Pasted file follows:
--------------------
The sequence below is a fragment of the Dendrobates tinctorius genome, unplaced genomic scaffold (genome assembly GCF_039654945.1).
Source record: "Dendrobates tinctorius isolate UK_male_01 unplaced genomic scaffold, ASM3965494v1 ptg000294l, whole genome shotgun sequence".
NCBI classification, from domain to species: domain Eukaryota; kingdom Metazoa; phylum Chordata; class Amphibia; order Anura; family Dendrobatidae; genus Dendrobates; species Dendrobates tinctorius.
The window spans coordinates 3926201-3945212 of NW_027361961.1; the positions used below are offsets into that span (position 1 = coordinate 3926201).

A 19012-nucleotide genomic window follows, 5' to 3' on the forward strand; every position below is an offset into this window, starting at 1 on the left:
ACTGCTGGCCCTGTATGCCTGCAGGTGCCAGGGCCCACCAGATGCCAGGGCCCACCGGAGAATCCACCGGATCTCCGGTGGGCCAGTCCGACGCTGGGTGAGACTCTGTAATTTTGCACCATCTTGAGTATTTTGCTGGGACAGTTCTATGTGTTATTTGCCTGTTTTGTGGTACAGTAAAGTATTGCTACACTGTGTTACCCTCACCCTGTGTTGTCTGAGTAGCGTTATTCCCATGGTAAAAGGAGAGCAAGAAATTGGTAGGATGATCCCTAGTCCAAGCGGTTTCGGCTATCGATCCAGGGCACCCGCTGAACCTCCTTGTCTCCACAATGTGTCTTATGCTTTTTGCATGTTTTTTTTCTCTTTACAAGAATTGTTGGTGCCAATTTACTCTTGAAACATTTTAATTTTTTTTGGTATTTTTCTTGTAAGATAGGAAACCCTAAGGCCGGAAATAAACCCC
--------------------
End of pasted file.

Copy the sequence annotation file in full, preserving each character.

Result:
The sequence below is a fragment of the Dendrobates tinctorius genome, unplaced genomic scaffold (genome assembly GCF_039654945.1).
Source record: "Dendrobates tinctorius isolate UK_male_01 unplaced genomic scaffold, ASM3965494v1 ptg000294l, whole genome shotgun sequence".
NCBI classification, from domain to species: domain Eukaryota; kingdom Metazoa; phylum Chordata; class Amphibia; order Anura; family Dendrobatidae; genus Dendrobates; species Dendrobates tinctorius.
The window spans coordinates 3926201-3945212 of NW_027361961.1; the positions used below are offsets into that span (position 1 = coordinate 3926201).

A 19012-nucleotide genomic window follows, 5' to 3' on the forward strand; every position below is an offset into this window, starting at 1 on the left:
ACTGCTGGCCCTGTATGCCTGCAGGTGCCAGGGCCCACCAGATGCCAGGGCCCACCGGAGAATCCACCGGATCTCCGGTGGGCCAGTCCGACGCTGGGTGAGACTCTGTAATTTTGCACCATCTTGAGTATTTTGCTGGGACAGTTCTATGTGTTATTTGCCTGTTTTGTGGTACAGTAAAGTATTGCTACACTGTGTTACCCTCACCCTGTGTTGTCTGAGTAGCGTTATTCCCATGGTAAAAGGAGAGCAAGAAATTGGTAGGATGATCCCTAGTCCAAGCGGTTTCGGCTATCGATCCAGGGCACCCGCTGAACCTCCTTGTCTCCACAATGTGTCTTATGCTTTTTGCATGTTTTTTTTCTCTTTACAAGAATTGTTGGTGCCAATTTACTCTTGAAACATTTTAATTTTTTTTGGTATTTTTCTTGTAAGATAGGAAACCCTAAGGCCGGAAATAAACCCC